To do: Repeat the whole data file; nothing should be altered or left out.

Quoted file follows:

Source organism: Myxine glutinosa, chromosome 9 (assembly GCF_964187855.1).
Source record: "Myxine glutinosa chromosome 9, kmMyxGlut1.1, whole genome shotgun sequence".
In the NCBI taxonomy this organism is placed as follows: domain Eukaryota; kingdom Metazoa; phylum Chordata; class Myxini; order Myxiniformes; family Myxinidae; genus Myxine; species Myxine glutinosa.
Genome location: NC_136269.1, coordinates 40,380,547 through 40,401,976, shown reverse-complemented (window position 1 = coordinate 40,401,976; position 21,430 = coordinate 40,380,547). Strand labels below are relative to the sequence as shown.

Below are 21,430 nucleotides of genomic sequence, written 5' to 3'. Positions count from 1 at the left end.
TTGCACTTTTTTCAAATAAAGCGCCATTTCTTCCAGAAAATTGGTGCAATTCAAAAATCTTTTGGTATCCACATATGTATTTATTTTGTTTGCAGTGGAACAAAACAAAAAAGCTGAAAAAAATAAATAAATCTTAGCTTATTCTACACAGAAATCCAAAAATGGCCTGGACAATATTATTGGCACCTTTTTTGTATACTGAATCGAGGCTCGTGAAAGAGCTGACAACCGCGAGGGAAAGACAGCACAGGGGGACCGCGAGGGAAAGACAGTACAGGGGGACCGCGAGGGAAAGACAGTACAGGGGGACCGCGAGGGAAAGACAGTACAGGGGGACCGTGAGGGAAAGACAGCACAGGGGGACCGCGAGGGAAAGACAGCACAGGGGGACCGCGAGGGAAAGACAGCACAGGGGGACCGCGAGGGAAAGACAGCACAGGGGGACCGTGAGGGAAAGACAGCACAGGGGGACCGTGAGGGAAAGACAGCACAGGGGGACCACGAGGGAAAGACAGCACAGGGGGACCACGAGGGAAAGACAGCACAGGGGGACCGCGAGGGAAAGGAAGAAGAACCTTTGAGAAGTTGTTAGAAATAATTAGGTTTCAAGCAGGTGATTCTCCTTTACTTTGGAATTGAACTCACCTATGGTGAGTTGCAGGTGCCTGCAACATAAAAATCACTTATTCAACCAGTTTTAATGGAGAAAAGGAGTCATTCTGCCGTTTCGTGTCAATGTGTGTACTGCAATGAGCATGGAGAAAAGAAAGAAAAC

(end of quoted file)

Source organism: Myxine glutinosa, chromosome 9 (assembly GCF_964187855.1).
Source record: "Myxine glutinosa chromosome 9, kmMyxGlut1.1, whole genome shotgun sequence".
In the NCBI taxonomy this organism is placed as follows: domain Eukaryota; kingdom Metazoa; phylum Chordata; class Myxini; order Myxiniformes; family Myxinidae; genus Myxine; species Myxine glutinosa.
Genome location: NC_136269.1, coordinates 40,380,547 through 40,401,976, shown reverse-complemented (window position 1 = coordinate 40,401,976; position 21,430 = coordinate 40,380,547). Strand labels below are relative to the sequence as shown.

Below are 21,430 nucleotides of genomic sequence, written 5' to 3'. Positions count from 1 at the left end.
TTGCACTTTTTTCAAATAAAGCGCCATTTCTTCCAGAAAATTGGTGCAATTCAAAAATCTTTTGGTATCCACATATGTATTTATTTTGTTTGCAGTGGAACAAAACAAAAAAGCTGAAAAAAATAAATAAATCTTAGCTTATTCTACACAGAAATCCAAAAATGGCCTGGACAATATTATTGGCACCTTTTTTGTATACTGAATCGAGGCTCGTGAAAGAGCTGACAACCGCGAGGGAAAGACAGCACAGGGGGACCGCGAGGGAAAGACAGTACAGGGGGACCGCGAGGGAAAGACAGTACAGGGGGACCGCGAGGGAAAGACAGTACAGGGGGACCGTGAGGGAAAGACAGCACAGGGGGACCGCGAGGGAAAGACAGCACAGGGGGACCGCGAGGGAAAGACAGCACAGGGGGACCGCGAGGGAAAGACAGCACAGGGGGACCGTGAGGGAAAGACAGCACAGGGGGACCGTGAGGGAAAGACAGCACAGGGGGACCACGAGGGAAAGACAGCACAGGGGGACCACGAGGGAAAGACAGCACAGGGGGACCGCGAGGGAAAGGAAGAAGAACCTTTGAGAAGTTGTTAGAAATAATTAGGTTTCAAGCAGGTGATTCTCCTTTACTTTGGAATTGAACTCACCTATGGTGAGTTGCAGGTGCCTGCAACATAAAAATCACTTATTCAACCAGTTTTAATGGAGAAAAGGAGTCATTCTGCCGTTTCGTGTCAATGTGTGTACTGCAATGAGCATGGAGAAAAGAAAGAAAAC